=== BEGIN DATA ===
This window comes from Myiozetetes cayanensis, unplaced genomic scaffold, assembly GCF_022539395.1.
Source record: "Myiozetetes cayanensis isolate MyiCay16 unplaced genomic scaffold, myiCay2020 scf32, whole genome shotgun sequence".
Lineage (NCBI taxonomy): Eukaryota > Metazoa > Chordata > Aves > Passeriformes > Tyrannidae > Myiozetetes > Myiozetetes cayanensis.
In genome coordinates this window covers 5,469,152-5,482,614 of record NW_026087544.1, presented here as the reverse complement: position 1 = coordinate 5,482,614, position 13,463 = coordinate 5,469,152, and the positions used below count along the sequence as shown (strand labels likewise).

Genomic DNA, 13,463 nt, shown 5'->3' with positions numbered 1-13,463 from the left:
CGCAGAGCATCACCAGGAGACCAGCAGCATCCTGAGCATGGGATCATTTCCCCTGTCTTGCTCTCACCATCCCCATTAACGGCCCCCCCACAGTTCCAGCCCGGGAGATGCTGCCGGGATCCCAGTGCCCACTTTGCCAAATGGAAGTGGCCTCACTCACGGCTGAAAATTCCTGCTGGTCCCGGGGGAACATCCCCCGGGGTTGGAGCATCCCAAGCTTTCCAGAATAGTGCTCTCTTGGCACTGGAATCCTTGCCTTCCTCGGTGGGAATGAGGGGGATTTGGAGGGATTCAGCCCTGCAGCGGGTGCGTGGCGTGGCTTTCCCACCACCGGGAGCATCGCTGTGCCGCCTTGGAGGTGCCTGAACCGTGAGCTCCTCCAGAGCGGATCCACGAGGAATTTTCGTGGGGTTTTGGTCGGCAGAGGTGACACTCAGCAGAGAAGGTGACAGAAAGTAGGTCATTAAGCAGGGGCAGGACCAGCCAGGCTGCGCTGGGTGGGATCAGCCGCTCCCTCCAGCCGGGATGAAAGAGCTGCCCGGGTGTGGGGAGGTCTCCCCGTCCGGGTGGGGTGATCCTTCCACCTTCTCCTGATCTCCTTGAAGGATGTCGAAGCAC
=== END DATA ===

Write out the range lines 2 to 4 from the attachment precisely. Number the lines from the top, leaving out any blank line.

Source record: "Myiozetetes cayanensis isolate MyiCay16 unplaced genomic scaffold, myiCay2020 scf32, whole genome shotgun sequence".
Lineage (NCBI taxonomy): Eukaryota > Metazoa > Chordata > Aves > Passeriformes > Tyrannidae > Myiozetetes > Myiozetetes cayanensis.
In genome coordinates this window covers 5,469,152-5,482,614 of record NW_026087544.1, presented here as the reverse complement: position 1 = coordinate 5,482,614, position 13,463 = coordinate 5,469,152, and the positions used below count along the sequence as shown (strand labels likewise).